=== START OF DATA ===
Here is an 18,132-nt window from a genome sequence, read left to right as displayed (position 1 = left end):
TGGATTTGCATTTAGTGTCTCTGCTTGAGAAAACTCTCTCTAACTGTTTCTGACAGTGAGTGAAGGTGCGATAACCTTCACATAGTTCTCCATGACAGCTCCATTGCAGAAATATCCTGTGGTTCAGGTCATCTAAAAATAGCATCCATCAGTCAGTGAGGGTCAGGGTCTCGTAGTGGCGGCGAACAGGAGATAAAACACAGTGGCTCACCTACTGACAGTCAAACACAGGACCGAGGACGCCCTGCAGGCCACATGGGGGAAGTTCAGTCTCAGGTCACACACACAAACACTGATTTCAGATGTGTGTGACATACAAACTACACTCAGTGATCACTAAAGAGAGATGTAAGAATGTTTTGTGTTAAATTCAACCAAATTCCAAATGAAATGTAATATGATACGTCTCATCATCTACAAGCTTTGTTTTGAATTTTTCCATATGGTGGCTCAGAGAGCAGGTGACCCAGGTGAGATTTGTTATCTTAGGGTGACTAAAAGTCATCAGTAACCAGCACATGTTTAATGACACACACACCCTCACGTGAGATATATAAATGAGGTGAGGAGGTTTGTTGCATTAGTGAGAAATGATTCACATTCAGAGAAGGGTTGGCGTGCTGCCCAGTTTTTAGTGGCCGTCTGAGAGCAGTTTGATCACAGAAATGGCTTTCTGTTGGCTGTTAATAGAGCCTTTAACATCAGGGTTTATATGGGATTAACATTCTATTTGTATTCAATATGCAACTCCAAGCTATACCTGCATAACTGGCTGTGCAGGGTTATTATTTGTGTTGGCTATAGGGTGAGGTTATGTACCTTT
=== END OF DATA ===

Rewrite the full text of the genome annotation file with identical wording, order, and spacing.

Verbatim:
Here is an 18,132-nt window from a genome sequence, read left to right as displayed (position 1 = left end):
TGGATTTGCATTTAGTGTCTCTGCTTGAGAAAACTCTCTCTAACTGTTTCTGACAGTGAGTGAAGGTGCGATAACCTTCACATAGTTCTCCATGACAGCTCCATTGCAGAAATATCCTGTGGTTCAGGTCATCTAAAAATAGCATCCATCAGTCAGTGAGGGTCAGGGTCTCGTAGTGGCGGCGAACAGGAGATAAAACACAGTGGCTCACCTACTGACAGTCAAACACAGGACCGAGGACGCCCTGCAGGCCACATGGGGGAAGTTCAGTCTCAGGTCACACACACAAACACTGATTTCAGATGTGTGTGACATACAAACTACACTCAGTGATCACTAAAGAGAGATGTAAGAATGTTTTGTGTTAAATTCAACCAAATTCCAAATGAAATGTAATATGATACGTCTCATCATCTACAAGCTTTGTTTTGAATTTTTCCATATGGTGGCTCAGAGAGCAGGTGACCCAGGTGAGATTTGTTATCTTAGGGTGACTAAAAGTCATCAGTAACCAGCACATGTTTAATGACACACACACCCTCACGTGAGATATATAAATGAGGTGAGGAGGTTTGTTGCATTAGTGAGAAATGATTCACATTCAGAGAAGGGTTGGCGTGCTGCCCAGTTTTTAGTGGCCGTCTGAGAGCAGTTTGATCACAGAAATGGCTTTCTGTTGGCTGTTAATAGAGCCTTTAACATCAGGGTTTATATGGGATTAACATTCTATTTGTATTCAATATGCAACTCCAAGCTATACCTGCATAACTGGCTGTGCAGGGTTATTATTTGTGTTGGCTATAGGGTGAGGTTATGTACCTTT